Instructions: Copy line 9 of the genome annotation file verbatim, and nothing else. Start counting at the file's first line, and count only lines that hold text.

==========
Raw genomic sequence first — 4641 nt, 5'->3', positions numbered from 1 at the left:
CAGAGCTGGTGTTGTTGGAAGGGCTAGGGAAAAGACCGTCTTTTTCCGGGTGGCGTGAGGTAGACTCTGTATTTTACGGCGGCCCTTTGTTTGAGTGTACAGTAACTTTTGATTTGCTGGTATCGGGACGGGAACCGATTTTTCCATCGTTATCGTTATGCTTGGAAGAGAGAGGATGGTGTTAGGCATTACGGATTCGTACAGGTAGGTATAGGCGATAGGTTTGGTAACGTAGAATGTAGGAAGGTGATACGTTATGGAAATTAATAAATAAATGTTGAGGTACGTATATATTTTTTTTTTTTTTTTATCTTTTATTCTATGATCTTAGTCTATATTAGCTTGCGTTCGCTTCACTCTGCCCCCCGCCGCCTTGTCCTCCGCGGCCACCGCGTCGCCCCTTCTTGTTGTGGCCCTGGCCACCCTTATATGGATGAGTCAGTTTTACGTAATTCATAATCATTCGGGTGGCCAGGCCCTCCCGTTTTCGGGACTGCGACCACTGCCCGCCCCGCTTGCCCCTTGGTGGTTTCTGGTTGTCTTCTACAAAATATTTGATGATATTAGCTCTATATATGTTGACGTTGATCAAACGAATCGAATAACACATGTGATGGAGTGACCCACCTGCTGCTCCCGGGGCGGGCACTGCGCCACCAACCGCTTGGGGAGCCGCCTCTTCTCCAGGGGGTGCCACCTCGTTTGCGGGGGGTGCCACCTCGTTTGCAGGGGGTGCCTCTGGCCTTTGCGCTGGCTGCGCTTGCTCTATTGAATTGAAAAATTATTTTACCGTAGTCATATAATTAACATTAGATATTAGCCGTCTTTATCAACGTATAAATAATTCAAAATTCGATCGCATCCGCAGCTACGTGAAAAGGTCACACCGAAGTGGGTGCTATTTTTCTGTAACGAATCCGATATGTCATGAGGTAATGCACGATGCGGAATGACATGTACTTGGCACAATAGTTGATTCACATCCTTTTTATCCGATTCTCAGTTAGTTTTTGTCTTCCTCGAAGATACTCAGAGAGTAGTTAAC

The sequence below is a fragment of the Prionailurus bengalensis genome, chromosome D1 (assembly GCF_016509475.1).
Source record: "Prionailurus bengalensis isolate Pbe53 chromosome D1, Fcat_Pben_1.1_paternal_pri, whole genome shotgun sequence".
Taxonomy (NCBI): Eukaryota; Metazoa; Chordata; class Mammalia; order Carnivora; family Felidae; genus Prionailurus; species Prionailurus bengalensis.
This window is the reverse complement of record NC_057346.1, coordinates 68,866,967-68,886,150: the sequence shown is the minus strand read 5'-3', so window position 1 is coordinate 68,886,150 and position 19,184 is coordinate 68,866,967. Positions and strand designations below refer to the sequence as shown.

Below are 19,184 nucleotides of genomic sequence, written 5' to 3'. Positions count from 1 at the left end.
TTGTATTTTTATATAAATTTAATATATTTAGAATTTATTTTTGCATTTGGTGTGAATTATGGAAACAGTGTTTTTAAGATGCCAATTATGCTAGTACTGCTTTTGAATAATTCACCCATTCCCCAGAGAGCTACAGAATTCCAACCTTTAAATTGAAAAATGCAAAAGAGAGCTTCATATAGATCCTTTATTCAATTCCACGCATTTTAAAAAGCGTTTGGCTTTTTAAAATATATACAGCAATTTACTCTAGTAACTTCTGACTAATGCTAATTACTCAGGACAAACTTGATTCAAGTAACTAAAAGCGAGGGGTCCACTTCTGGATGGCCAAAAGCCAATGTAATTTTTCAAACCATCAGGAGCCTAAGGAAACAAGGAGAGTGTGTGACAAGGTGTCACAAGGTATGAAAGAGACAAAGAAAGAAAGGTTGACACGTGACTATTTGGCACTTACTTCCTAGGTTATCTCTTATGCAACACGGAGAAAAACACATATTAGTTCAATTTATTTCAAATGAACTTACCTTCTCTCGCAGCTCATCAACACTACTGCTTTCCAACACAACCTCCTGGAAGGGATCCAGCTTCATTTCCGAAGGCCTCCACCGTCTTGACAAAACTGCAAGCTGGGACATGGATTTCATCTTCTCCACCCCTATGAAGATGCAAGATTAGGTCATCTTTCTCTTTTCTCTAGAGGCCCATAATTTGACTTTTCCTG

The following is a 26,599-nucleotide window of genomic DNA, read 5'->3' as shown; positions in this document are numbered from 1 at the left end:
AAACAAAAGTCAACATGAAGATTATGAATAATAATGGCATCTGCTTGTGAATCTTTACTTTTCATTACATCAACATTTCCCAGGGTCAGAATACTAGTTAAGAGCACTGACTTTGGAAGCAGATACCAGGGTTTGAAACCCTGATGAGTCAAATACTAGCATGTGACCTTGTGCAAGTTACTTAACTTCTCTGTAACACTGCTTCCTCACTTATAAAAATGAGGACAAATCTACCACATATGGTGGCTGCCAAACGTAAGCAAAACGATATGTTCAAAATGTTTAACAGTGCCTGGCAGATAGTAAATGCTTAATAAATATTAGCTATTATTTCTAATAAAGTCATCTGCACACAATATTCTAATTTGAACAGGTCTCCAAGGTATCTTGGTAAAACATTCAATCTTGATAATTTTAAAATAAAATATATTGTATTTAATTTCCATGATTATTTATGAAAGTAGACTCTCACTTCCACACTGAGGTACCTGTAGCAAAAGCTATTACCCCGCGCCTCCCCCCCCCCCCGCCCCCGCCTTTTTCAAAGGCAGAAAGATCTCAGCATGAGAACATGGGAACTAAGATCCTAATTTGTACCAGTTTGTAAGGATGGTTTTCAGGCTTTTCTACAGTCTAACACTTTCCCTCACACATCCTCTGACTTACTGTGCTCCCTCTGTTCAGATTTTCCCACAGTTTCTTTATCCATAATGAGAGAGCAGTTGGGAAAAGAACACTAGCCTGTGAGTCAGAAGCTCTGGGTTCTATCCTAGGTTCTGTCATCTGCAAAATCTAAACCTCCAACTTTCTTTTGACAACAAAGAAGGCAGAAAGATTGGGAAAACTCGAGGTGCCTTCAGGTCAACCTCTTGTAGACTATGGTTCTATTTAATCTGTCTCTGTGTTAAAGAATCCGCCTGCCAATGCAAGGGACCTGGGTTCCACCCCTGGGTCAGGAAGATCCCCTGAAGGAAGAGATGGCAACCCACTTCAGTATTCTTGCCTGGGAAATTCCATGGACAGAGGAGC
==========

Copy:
The following is a 26,599-nucleotide window of genomic DNA, read 5'->3' as shown; positions in this document are numbered from 1 at the left end: